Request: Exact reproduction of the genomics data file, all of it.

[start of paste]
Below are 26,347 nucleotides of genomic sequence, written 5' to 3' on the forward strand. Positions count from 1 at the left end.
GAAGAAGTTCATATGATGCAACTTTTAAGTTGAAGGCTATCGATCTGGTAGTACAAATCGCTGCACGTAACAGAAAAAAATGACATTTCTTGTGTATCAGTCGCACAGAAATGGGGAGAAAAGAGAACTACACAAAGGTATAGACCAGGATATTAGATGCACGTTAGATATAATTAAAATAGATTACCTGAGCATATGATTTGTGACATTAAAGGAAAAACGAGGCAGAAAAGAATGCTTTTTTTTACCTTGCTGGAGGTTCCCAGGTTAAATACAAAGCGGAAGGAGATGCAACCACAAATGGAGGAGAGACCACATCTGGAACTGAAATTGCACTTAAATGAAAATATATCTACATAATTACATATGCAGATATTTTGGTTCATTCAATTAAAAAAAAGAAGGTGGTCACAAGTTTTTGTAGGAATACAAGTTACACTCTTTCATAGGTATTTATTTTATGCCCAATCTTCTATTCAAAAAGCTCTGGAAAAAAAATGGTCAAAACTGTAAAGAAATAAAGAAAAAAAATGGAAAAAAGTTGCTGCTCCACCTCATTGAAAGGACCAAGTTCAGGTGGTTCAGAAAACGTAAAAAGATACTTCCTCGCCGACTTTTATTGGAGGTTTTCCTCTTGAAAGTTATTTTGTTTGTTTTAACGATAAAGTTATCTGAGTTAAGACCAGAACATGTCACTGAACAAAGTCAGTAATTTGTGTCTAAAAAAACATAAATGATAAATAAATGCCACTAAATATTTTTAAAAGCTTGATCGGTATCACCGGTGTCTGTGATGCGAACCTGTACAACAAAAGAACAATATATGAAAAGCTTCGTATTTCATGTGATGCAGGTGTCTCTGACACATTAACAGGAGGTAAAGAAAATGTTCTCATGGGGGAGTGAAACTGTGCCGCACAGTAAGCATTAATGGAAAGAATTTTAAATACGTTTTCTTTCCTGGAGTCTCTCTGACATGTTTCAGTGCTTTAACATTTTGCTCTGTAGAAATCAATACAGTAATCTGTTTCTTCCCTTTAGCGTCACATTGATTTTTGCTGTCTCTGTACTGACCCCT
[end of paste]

Below are 26,347 nucleotides of genomic sequence, written 5' to 3' on the forward strand. Positions count from 1 at the left end.
GAAGAAGTTCATATGATGCAACTTTTAAGTTGAAGGCTATCGATCTGGTAGTACAAATCGCTGCACGTAACAGAAAAAAATGACATTTCTTGTGTATCAGTCGCACAGAAATGGGGAGAAAAGAGAACTACACAAAGGTATAGACCAGGATATTAGATGCACGTTAGATATAATTAAAATAGATTACCTGAGCATATGATTTGTGACATTAAAGGAAAAACGAGGCAGAAAAGAATGCTTTTTTTTACCTTGCTGGAGGTTCCCAGGTTAAATACAAAGCGGAAGGAGATGCAACCACAAATGGAGGAGAGACCACATCTGGAACTGAAATTGCACTTAAATGAAAATATATCTACATAATTACATATGCAGATATTTTGGTTCATTCAATTAAAAAAAAGAAGGTGGTCACAAGTTTTTGTAGGAATACAAGTTACACTCTTTCATAGGTATTTATTTTATGCCCAATCTTCTATTCAAAAAGCTCTGGAAAAAAAATGGTCAAAACTGTAAAGAAATAAAGAAAAAAAATGGAAAAAAGTTGCTGCTCCACCTCATTGAAAGGACCAAGTTCAGGTGGTTCAGAAAACGTAAAAAGATACTTCCTCGCCGACTTTTATTGGAGGTTTTCCTCTTGAAAGTTATTTTGTTTGTTTTAACGATAAAGTTATCTGAGTTAAGACCAGAACATGTCACTGAACAAAGTCAGTAATTTGTGTCTAAAAAAACATAAATGATAAATAAATGCCACTAAATATTTTTAAAAGCTTGATCGGTATCACCGGTGTCTGTGATGCGAACCTGTACAACAAAAGAACAATATATGAAAAGCTTCGTATTTCATGTGATGCAGGTGTCTCTGACACATTAACAGGAGGTAAAGAAAATGTTCTCATGGGGGAGTGAAACTGTGCCGCACAGTAAGCATTAATGGAAAGAATTTTAAATACGTTTTCTTTCCTGGAGTCTCTCTGACATGTTTCAGTGCTTTAACATTTTGCTCTGTAGAAATCAATACAGTAATCTGTTTCTTCCCTTTAGCGTCACATTGATTTTTGCTGTCTCTGTACTGACCCCT